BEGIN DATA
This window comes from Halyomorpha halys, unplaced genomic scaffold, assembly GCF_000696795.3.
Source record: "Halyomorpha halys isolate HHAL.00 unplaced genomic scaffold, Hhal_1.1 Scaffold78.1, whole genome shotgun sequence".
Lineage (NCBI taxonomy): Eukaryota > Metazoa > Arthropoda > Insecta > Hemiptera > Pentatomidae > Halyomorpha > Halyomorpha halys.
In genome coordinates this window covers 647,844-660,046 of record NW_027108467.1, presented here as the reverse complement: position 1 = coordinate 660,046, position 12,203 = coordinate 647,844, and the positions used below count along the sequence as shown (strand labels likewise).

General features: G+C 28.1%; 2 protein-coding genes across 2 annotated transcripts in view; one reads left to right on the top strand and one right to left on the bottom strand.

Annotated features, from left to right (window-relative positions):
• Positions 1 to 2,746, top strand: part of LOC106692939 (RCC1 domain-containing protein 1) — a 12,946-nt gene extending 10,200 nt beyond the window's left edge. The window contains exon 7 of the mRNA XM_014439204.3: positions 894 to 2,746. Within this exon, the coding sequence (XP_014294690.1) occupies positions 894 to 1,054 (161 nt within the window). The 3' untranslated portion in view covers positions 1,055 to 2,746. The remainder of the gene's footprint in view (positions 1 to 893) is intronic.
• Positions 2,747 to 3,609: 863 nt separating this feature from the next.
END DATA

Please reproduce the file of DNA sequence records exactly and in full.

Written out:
This window comes from Halyomorpha halys, unplaced genomic scaffold, assembly GCF_000696795.3.
Source record: "Halyomorpha halys isolate HHAL.00 unplaced genomic scaffold, Hhal_1.1 Scaffold78.1, whole genome shotgun sequence".
Lineage (NCBI taxonomy): Eukaryota > Metazoa > Arthropoda > Insecta > Hemiptera > Pentatomidae > Halyomorpha > Halyomorpha halys.
In genome coordinates this window covers 647,844-660,046 of record NW_027108467.1, presented here as the reverse complement: position 1 = coordinate 660,046, position 12,203 = coordinate 647,844, and the positions used below count along the sequence as shown (strand labels likewise).

General features: G+C 28.1%; 2 protein-coding genes across 2 annotated transcripts in view; one reads left to right on the top strand and one right to left on the bottom strand.

Annotated features, from left to right (window-relative positions):
• Positions 1 to 2,746, top strand: part of LOC106692939 (RCC1 domain-containing protein 1) — a 12,946-nt gene extending 10,200 nt beyond the window's left edge. The window contains exon 7 of the mRNA XM_014439204.3: positions 894 to 2,746. Within this exon, the coding sequence (XP_014294690.1) occupies positions 894 to 1,054 (161 nt within the window). The 3' untranslated portion in view covers positions 1,055 to 2,746. The remainder of the gene's footprint in view (positions 1 to 893) is intronic.
• Positions 2,747 to 3,609: 863 nt separating this feature from the next.